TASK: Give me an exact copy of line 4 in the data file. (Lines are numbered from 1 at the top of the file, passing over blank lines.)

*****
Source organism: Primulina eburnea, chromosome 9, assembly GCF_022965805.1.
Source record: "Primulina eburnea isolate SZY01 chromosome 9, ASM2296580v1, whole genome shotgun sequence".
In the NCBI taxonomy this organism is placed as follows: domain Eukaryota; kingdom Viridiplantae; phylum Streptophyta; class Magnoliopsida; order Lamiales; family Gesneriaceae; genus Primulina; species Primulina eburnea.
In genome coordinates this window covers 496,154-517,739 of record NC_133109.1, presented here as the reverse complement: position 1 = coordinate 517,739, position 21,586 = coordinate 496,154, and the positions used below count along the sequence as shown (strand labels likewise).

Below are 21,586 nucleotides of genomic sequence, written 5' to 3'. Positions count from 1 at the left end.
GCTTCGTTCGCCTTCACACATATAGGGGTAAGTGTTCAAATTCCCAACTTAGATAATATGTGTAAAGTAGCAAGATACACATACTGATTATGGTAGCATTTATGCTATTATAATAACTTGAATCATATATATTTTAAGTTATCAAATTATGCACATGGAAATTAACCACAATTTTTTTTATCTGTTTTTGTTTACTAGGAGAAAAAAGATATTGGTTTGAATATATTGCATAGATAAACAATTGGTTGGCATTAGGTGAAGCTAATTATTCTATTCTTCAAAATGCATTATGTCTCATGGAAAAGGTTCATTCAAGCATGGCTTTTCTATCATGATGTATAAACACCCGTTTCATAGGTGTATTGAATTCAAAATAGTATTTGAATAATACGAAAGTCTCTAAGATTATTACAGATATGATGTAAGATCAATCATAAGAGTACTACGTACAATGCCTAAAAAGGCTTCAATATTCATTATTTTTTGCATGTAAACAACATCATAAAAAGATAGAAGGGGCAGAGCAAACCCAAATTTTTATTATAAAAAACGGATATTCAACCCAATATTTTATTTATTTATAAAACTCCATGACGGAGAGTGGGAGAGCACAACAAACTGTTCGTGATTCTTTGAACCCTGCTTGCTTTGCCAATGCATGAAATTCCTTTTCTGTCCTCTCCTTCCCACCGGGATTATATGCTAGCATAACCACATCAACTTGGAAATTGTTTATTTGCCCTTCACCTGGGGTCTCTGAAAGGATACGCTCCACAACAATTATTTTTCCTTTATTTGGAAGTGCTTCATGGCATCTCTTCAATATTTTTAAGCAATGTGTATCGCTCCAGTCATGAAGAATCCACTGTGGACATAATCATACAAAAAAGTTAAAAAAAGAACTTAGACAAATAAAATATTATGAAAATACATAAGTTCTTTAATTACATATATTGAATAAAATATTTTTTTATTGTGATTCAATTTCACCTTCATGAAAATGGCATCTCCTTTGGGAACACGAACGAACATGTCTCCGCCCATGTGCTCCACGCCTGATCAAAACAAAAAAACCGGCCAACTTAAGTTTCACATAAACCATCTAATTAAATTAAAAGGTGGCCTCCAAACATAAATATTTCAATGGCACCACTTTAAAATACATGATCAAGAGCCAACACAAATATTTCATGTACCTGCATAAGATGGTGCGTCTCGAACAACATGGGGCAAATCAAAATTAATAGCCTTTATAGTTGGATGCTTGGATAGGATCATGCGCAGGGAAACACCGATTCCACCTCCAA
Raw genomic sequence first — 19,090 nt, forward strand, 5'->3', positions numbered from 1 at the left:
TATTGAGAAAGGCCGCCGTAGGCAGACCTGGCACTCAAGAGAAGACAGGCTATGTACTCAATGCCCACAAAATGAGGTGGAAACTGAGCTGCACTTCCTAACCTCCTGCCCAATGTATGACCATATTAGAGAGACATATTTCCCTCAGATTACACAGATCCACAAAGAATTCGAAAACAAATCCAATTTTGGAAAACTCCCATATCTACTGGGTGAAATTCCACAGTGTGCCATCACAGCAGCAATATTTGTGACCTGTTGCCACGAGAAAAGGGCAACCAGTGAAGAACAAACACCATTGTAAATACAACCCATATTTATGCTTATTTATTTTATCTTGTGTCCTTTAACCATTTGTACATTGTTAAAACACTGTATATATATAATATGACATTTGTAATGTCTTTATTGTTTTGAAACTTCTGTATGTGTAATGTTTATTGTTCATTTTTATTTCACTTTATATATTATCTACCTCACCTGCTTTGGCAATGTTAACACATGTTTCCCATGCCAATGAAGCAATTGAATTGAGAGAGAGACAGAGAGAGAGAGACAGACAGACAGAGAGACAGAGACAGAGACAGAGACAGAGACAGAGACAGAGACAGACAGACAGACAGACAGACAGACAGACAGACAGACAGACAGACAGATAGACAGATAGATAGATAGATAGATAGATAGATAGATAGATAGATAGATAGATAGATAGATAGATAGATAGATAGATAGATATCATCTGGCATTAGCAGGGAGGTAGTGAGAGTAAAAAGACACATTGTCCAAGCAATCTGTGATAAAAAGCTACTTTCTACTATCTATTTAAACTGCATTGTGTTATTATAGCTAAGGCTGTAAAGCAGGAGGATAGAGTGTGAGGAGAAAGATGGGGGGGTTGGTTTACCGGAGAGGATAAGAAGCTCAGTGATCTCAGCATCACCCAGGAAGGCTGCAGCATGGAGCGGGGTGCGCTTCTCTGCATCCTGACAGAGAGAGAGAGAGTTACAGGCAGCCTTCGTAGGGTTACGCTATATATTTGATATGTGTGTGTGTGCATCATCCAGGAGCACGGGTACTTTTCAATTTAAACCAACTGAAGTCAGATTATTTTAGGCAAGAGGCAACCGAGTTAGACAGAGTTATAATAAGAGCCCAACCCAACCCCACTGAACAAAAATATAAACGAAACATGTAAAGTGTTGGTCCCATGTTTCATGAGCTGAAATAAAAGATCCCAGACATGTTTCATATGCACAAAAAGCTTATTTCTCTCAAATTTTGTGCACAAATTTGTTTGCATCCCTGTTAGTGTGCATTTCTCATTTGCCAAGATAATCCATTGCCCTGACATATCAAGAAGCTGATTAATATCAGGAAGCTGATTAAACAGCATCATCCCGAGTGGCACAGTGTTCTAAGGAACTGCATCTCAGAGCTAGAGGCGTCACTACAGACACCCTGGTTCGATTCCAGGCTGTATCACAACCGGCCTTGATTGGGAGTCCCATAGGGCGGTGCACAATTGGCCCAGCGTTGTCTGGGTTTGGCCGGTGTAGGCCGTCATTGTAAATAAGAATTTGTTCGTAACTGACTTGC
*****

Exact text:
In genome coordinates this window covers 496,154-517,739 of record NC_133109.1, presented here as the reverse complement: position 1 = coordinate 517,739, position 21,586 = coordinate 496,154, and the positions used below count along the sequence as shown (strand labels likewise).